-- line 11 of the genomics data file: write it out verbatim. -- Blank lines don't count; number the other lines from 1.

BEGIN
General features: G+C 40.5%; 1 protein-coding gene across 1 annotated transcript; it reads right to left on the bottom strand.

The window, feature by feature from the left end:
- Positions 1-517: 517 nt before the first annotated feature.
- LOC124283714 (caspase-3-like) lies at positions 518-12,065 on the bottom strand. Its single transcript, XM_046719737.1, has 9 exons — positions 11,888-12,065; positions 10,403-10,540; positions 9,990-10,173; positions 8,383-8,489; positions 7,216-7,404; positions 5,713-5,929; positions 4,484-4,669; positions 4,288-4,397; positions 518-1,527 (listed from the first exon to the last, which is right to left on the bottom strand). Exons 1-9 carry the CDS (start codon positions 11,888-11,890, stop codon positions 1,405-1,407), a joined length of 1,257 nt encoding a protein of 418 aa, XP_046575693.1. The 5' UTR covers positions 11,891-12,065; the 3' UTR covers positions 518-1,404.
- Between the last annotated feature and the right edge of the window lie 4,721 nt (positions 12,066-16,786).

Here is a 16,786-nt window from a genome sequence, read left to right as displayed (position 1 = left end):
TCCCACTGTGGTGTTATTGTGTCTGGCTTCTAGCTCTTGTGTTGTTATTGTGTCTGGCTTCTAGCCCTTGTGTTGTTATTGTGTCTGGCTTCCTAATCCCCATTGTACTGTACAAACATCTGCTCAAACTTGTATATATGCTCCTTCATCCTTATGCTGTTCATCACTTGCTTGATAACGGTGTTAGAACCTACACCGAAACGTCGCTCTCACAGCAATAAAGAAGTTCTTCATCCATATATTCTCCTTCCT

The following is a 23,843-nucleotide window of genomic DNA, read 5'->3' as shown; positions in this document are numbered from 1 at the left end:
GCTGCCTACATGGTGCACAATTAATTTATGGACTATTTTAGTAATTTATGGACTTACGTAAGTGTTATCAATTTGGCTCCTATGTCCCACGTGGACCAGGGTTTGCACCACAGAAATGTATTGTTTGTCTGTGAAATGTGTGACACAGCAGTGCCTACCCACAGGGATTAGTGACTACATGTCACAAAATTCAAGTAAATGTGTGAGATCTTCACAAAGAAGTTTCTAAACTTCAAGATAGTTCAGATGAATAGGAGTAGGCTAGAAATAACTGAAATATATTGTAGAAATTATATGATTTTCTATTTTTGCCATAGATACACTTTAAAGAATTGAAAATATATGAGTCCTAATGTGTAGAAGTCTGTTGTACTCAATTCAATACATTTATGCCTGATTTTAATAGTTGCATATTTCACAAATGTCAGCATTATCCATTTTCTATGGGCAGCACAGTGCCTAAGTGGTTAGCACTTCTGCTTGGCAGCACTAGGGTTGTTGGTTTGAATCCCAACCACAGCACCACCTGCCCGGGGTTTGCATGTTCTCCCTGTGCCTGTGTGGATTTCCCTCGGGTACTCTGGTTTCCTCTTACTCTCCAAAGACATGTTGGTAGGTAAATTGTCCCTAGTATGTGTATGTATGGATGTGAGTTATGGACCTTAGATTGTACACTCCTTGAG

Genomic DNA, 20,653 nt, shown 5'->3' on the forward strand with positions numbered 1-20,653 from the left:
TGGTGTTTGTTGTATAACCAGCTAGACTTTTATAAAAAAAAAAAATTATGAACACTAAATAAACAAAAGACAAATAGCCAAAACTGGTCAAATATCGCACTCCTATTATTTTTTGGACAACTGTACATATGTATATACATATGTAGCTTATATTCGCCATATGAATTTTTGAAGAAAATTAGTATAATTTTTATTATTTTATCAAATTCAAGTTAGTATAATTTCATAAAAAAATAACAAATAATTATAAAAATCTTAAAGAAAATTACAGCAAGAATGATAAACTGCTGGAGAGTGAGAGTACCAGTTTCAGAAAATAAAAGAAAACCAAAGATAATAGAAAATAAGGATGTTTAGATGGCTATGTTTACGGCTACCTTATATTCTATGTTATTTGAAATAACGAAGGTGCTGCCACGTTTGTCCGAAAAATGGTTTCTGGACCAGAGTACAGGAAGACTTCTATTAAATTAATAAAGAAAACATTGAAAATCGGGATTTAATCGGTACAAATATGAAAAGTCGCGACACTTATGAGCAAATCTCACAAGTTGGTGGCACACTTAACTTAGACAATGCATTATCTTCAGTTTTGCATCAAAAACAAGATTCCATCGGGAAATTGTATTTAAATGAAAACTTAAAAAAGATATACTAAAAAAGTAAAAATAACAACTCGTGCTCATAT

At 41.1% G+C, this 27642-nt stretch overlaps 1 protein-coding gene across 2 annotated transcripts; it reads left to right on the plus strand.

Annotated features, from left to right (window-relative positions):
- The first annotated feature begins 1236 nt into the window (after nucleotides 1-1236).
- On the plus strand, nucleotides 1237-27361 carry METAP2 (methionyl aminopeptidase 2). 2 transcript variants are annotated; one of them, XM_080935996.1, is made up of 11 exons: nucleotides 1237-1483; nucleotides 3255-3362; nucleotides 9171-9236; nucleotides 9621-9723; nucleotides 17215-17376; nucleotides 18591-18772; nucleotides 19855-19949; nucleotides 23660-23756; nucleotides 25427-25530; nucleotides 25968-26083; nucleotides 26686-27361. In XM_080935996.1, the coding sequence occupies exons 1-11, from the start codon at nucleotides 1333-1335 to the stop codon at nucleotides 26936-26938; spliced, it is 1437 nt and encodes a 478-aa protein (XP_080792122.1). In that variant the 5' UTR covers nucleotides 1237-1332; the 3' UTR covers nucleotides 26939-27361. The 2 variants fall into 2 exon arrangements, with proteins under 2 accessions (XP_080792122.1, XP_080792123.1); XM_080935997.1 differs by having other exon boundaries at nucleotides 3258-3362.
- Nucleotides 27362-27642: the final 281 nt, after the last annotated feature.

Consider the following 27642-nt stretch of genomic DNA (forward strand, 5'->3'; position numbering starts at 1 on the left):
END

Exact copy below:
TGGTGTTTGTTGTATAACCAGCTAGACTTTTATAAAAAAAAAAAATTATGAACACTAAATAAACAAAAGACAAATAGCCAAAACTGGTCAAATATCGCACTCCTATTATTTTTTGGACAACTGTACATATGTATATACATATGTAGCTTATATTCGCCATATGAATTTTTGAAGAAAATTAGTATAATTTTTATTATTTTATCAAATTCAAGTTAGTATAATTTCATAAAAAAATAACAAATAATTATAAAAATCTTAAAGAAAATTACAGCAAGAATGATAAACTGCTGGAGAGTGAGAGTACCAGTTTCAGAAAATAAAAGAAAACCAAAGATAATAGAAAATAAGGATGTTTAGATGGCTATGTTTACGGCTACCTTATATTCTATGTTATTTGAAATAACGAAGGTGCTGCCACGTTTGTCCGAAAAATGGTTTCTGGACCAGAGTACAGGAAGACTTCTATTAAATTAATAAAGAAAACATTGAAAATCGGGATTTAATCGGTACAAATATGAAAAGTCGCGACACTTATGAGCAAATCTCACAAGTTGGTGGCACACTTAACTTAGACAATGCATTATCTTCAGTTTTGCATCAAAAACAAGATTCCATCGGGAAATTGTATTTAAATGAAAACTTAAAAAAGATATACTAAAAAAGTAAAAATAACAACTCGTGCTCATAT